This match was back and forth, no heel dominance in this one. Bit of an odd spot with Richter shoving the referee as if she was the heel but we’ll glaze over that. Like every match that has had a manger tonight, the managers got involved, first Moolah and then Lauper. Kai goes for a big splash (very similar to fellow Hawaiin Ricky Steamboat earlier in the night) but Richter rolls through (botching it a little) for the big win and our second title change of the night.
Hulk Hogan & Mr T vs. Rowdy Roddy Piper & “Mr Wonderful” Paul Orndorff
Ring Announcer: Billy Martin
Timekeeper: Liberace w/ The Rockettes
Referee: Muhammad Ali
Referee: Pat Patterson
All star line up for this one, this is where all the money went and if this PPV failed then the WWF would be no more. But of course it didn’t fail. Piper and Orndorff come out to live bagpipes whilst Hogan and Mr T come out to horrendous 80’s synth. Orndorff looks ripped tonight. The faces are accompanied by Jimmy “Superfly” Snuka and the heels are with “Cowboy” Bob Orton. After a good start from Hogan and T, Piper and Orndorff take to the entranceway and try to do a runner. Hogan won’t have a countout win though and beckons them back in. To which they do.
Piper sells fantastically in this one. To both Hogan and Mr T. Speaking of Mr T, he wasn’t actually that bad in the ring. Maybe this is due to Hogans training (Mr T taught Hogan to be streetwise as part of the deal). Eventually there’s a hot tag to Mr T but that doesn’t last long as Piper and Wonderful work very well together. Some classic double teaming. There’s lots of action in this match which makes a change from all the rest holds in much of the undercard. Hogan makes the tag and after Orton accidentally hits Orndorff, it’s Hogan and Mr T that pick up the win. Cue the awful 80’s music.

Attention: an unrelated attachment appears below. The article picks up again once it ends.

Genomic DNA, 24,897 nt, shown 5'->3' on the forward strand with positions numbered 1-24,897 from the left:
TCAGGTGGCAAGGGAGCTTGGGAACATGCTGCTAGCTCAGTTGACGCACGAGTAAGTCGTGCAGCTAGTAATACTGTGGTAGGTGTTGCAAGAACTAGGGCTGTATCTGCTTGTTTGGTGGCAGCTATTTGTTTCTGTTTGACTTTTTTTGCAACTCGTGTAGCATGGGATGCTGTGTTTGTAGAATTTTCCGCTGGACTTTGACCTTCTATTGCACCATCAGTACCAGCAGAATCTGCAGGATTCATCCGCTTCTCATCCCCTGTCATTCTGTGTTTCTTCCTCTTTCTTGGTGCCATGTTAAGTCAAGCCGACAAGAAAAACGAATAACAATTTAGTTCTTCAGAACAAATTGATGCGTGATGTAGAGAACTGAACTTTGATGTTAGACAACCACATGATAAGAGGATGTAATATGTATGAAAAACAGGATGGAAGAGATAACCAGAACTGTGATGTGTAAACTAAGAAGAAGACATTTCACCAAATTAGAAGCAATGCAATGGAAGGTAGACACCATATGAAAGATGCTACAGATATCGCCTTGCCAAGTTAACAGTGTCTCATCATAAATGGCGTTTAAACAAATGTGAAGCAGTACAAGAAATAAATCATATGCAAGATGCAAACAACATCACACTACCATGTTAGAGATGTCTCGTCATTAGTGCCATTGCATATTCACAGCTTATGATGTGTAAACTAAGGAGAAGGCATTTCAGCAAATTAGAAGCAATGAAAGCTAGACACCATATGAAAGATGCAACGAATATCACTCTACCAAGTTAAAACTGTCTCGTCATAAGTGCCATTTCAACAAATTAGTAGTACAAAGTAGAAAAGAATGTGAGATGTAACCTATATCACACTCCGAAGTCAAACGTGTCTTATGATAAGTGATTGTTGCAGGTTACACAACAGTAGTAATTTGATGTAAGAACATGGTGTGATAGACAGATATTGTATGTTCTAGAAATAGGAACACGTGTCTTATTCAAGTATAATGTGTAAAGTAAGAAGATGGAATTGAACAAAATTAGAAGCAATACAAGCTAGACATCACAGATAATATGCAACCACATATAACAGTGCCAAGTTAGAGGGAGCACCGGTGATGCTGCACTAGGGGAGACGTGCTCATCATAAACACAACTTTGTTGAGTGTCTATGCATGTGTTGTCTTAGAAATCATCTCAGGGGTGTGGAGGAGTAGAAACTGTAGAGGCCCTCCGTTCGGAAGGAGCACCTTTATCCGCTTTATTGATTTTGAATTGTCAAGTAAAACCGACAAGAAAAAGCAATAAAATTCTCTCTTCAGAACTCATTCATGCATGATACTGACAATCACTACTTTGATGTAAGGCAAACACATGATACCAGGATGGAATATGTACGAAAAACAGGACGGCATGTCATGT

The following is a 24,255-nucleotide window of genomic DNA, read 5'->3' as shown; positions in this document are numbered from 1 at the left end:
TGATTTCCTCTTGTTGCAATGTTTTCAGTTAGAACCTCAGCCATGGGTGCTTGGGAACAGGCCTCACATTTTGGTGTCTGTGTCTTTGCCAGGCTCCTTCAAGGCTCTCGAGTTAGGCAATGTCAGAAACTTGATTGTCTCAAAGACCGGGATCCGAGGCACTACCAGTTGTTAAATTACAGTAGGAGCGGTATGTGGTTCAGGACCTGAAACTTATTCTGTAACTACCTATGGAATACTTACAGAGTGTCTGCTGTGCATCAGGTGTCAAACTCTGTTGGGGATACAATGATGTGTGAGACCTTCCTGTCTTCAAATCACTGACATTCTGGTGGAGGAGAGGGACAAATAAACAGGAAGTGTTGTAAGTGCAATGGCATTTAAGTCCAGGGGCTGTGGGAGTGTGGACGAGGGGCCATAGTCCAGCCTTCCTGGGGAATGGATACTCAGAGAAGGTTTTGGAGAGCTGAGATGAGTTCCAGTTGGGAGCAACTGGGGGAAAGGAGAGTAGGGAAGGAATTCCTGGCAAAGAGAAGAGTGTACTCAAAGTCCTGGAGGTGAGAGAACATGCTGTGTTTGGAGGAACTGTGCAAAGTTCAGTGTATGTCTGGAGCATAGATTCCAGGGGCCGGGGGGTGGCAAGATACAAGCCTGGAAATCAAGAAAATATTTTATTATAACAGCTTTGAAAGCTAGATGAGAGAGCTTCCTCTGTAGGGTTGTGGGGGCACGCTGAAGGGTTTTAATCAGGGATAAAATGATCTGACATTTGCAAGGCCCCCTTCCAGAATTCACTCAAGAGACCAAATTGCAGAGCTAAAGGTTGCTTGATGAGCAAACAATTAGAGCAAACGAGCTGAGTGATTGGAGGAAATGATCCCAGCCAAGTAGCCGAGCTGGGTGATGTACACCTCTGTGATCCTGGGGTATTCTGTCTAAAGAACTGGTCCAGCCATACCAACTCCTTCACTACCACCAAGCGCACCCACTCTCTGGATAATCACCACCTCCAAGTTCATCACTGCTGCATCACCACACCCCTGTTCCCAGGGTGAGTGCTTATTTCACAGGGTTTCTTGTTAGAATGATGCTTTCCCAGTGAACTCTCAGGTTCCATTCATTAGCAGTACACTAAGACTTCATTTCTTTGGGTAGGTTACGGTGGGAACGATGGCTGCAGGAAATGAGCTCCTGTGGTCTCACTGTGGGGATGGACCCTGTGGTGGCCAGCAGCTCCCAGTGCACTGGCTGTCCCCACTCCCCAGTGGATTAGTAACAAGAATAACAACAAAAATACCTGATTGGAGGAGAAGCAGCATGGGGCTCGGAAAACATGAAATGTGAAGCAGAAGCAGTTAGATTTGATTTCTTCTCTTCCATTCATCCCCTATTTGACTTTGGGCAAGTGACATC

Rating: 7/10* Match Of The Night
Overall this wasn’t a bad pay per view. By todays standards it’s not very good but back then it had a bit of everything. Larger than life characters, hated heels, fun faces and of course when it was all said and done the baby faces were celebrating in the ring. It was do or die for the World Wrestling Federation and of course the great promotion lived on. Hulkamania was starting its long journey although not quite at its peak just yet.
Overall Rating: 45/100